Pubdate: Mon, 04 Apr 2016
Source: National Post (Canada)
Copyright: 2016 Canwest Publishing Inc.
Author: Catherine Jacobson
Note: Catherine Jacobson is director of clinical research at Tilray.
Page: A8


Over the last two years, medical cannabis has exploded onto the 
international radar. Canada's adoption of marijuana for medical 
purposes regulations ( MMPR) and creation of a legal, medical 
cannabis industry is at the forefront of a complex global discussion.

Canada's regulatory shift echoes change happening around the world. 
Most Americans live in states where some form of medical cannabis is 
legal, and the list of countries with medical cannabis programs 
continues to grow. While encouraging, this progress is just the 
beginning. The task for regulators, scientists and the licensed 
producers of medical cannabis is to ensure patients can take full 
advantage of these new systems, and that healthcare providers have 
the information they need to safely prescribe cannabis preparations.

These seismic global shifts in perception and policy have a deeply 
personal significance for me. As a scientist and director of clinical 
research at Tilray, one of Canada's largest producers of medical 
cannabis, I welcome policies that open the doors for ground-breaking 
and potentially life-saving research studying cannabis, and its 
component cannabinoids, as a treatment for a long list of 
debilitating ailments affecting people worldwide.

As the parent of a child living with a severe form of epilepsy that 
does not respond to available treatments, I applaud a visionary 
approach to research that unshackles the medical community and allows 
it to explore fully the potential therapeutic value, as well as the 
risks, of cannabinoids in areas such as treatment-resistant epilepsy. 
Solid scientific data supporting anticonvulsant properties of one 
cannabinoid, cannabidiol ( CBD), have been in the public domain since 
the 1970s. Testing this potential therapy in clinical trials has been 
impossible until the recent change in federal rules governing the 
production of cannabis extractions. In August 2015, producers 
licensed under the federal MMPR were granted the ability to produce 
extractions of raw cannabis plants. This change allows the production 
of preparations with precisely defined chemical composition -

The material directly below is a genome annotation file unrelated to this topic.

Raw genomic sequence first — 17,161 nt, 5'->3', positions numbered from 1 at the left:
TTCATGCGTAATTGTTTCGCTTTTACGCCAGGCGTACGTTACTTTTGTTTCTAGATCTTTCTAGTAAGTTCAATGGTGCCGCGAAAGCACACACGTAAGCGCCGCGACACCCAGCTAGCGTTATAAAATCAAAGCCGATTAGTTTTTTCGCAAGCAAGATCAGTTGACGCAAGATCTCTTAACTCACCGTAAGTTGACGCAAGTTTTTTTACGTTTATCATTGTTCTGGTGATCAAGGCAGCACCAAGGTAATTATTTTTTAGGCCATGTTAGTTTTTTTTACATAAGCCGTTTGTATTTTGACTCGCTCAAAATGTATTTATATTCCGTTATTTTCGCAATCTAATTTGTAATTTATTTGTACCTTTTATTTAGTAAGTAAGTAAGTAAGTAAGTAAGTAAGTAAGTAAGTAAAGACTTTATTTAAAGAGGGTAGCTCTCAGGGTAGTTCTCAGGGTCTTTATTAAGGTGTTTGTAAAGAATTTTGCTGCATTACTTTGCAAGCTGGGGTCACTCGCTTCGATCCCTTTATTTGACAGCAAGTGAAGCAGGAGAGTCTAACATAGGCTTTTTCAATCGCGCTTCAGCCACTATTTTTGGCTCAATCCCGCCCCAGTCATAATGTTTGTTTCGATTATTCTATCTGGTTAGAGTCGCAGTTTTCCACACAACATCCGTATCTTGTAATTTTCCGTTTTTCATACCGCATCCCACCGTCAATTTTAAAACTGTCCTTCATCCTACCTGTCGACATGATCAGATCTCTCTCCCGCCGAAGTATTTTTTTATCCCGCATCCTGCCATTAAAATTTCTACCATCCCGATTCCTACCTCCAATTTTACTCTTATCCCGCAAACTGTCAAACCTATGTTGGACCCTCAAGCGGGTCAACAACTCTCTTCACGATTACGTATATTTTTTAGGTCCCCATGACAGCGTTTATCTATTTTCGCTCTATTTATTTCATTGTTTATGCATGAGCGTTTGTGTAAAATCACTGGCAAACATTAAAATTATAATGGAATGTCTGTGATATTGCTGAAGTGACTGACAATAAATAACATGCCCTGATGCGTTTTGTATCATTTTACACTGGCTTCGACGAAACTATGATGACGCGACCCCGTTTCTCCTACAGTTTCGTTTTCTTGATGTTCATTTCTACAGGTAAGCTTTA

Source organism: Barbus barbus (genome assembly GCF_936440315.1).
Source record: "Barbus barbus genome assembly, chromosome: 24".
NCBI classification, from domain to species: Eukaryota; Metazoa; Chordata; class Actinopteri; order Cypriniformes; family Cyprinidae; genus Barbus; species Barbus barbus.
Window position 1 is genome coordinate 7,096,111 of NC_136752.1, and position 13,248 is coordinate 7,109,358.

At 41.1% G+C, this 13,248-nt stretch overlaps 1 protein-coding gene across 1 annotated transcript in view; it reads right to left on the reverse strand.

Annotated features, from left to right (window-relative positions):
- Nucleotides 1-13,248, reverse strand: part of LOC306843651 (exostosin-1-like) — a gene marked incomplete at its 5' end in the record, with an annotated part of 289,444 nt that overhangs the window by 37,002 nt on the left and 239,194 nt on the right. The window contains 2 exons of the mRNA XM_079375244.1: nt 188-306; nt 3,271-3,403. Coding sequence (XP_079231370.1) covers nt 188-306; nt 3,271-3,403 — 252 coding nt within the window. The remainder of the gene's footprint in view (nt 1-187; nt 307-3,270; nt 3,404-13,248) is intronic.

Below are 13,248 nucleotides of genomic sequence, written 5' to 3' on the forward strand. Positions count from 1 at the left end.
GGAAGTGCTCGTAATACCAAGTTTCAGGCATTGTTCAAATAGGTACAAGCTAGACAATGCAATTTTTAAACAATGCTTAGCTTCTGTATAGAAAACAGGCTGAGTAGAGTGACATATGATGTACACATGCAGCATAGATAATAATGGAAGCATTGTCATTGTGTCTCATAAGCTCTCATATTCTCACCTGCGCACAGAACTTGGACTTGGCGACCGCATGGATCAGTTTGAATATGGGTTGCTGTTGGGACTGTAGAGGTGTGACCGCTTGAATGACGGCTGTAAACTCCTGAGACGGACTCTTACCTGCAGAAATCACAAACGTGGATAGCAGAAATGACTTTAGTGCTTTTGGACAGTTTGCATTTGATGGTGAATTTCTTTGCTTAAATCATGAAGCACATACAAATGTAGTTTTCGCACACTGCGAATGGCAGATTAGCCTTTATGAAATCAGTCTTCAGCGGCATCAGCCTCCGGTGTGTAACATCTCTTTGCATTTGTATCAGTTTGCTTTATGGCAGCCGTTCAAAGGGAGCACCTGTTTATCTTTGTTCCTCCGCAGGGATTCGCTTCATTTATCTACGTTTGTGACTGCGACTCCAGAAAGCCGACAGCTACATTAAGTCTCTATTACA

preparations that can be tested in the clinical setting.

The MMPR model now offers the medical research community an 
unprecedented opportunity to design and produce methodologically 
sound clinical research protocols that provide interpretable data. 
When thoughtful policies are put in place that finally allow 
meaningful scientific progress, we can design a powerful road map for 
the global future of medical cannabis and its impact on the 
health-care system. Although programs vary by jurisdiction and 
experiences vary by patient, there are steps we can take to improve 
the understanding and use of medical cannabis.

First, doctors need information. They need credible, reproducible, 
evidence-based safety and efficacy data. Too few physicians feel 
comfortable discussing cannabis with patients. When I approached 
doctors to learn more about whether CBD might be appropriate for my 
son, I was surprised that no one knew much about medical cannabis, 
let alone cannabidiol. The scientific community must equip all 
physicians with the evidence they need to shake off tired stigmas and 
serve as an informed, confident resource for patients.

Second, we need to diversify the forms of available cannabis. Some 
patients are either unable, or prefer not, to vaporize or smoke raw 
cannabis. Cannabis oils and extracts have become increasingly popular 
because they can be taken in many familiar and convenient forms like 
liquid capsules, drops and oral sprays. These formulations also offer 
both physicians and patients more precise control over dosage.

Third, the medical and research communities need to leverage this 
new-found ability to control dosage to develop safety information and 
dosage guidelines for medical cannabis, as we would for any other 
pharmaceutical. Clinical trials are underway around the world that 
will document safety, tolerability and efficacy in specific patient 
populations; safe-dose and titration schedules; potential adverse 
events; and drug-on-drug interactions. This critical step allows 
researchers to either confirm or disprove anecdotal reports of the 
efficacy of cannabinoids for various conditions.

This is an exciting time for medical cannabis research and policy. As 
stewards of a new political era and pioneers in medical cannabis 
research, we can only serve the global patient community when we 
demand and deliver the kind of exacting scientific rigour that 
demonstrates an unfailing commitment to the patients we hope to help. 
After all, for them, as for me, the answers are deeply personal.
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MAP posted-by: Jay Bergstrom